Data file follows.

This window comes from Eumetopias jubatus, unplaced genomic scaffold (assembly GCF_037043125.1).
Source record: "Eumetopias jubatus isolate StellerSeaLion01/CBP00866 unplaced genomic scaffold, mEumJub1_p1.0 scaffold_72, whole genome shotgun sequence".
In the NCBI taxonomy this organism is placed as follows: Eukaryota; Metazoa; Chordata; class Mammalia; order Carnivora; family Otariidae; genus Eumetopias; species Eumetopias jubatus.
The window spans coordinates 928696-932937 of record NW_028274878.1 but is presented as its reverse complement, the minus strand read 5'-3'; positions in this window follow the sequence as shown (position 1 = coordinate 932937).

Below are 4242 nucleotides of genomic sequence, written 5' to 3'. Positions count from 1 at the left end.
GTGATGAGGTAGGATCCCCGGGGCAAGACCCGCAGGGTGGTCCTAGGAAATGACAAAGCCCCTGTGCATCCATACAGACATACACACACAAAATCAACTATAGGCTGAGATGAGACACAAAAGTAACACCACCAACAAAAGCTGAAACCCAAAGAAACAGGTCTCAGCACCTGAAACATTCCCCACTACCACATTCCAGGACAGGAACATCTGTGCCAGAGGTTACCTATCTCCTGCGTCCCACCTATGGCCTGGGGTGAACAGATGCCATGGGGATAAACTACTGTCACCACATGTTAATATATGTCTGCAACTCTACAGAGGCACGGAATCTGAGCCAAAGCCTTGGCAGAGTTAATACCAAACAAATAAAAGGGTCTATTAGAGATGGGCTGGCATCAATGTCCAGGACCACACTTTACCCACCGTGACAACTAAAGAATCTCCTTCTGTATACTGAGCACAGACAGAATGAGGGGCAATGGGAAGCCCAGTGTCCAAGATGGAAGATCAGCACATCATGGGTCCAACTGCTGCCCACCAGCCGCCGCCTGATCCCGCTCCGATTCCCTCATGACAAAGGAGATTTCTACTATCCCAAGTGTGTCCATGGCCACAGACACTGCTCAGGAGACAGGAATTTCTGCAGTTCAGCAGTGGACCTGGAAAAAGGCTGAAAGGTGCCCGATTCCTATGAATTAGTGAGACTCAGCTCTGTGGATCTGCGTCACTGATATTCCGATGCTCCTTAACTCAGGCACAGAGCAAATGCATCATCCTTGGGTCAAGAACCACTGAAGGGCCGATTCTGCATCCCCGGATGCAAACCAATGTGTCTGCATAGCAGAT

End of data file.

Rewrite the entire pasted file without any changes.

This window comes from Eumetopias jubatus, unplaced genomic scaffold (assembly GCF_037043125.1).
Source record: "Eumetopias jubatus isolate StellerSeaLion01/CBP00866 unplaced genomic scaffold, mEumJub1_p1.0 scaffold_72, whole genome shotgun sequence".
In the NCBI taxonomy this organism is placed as follows: Eukaryota; Metazoa; Chordata; class Mammalia; order Carnivora; family Otariidae; genus Eumetopias; species Eumetopias jubatus.
The window spans coordinates 928696-932937 of record NW_028274878.1 but is presented as its reverse complement, the minus strand read 5'-3'; positions in this window follow the sequence as shown (position 1 = coordinate 932937).

Below are 4242 nucleotides of genomic sequence, written 5' to 3'. Positions count from 1 at the left end.
GTGATGAGGTAGGATCCCCGGGGCAAGACCCGCAGGGTGGTCCTAGGAAATGACAAAGCCCCTGTGCATCCATACAGACATACACACACAAAATCAACTATAGGCTGAGATGAGACACAAAAGTAACACCACCAACAAAAGCTGAAACCCAAAGAAACAGGTCTCAGCACCTGAAACATTCCCCACTACCACATTCCAGGACAGGAACATCTGTGCCAGAGGTTACCTATCTCCTGCGTCCCACCTATGGCCTGGGGTGAACAGATGCCATGGGGATAAACTACTGTCACCACATGTTAATATATGTCTGCAACTCTACAGAGGCACGGAATCTGAGCCAAAGCCTTGGCAGAGTTAATACCAAACAAATAAAAGGGTCTATTAGAGATGGGCTGGCATCAATGTCCAGGACCACACTTTACCCACCGTGACAACTAAAGAATCTCCTTCTGTATACTGAGCACAGACAGAATGAGGGGCAATGGGAAGCCCAGTGTCCAAGATGGAAGATCAGCACATCATGGGTCCAACTGCTGCCCACCAGCCGCCGCCTGATCCCGCTCCGATTCCCTCATGACAAAGGAGATTTCTACTATCCCAAGTGTGTCCATGGCCACAGACACTGCTCAGGAGACAGGAATTTCTGCAGTTCAGCAGTGGACCTGGAAAAAGGCTGAAAGGTGCCCGATTCCTATGAATTAGTGAGACTCAGCTCTGTGGATCTGCGTCACTGATATTCCGATGCTCCTTAACTCAGGCACAGAGCAAATGCATCATCCTTGGGTCAAGAACCACTGAAGGGCCGATTCTGCATCCCCGGATGCAAACCAATGTGTCTGCATAGCAGAT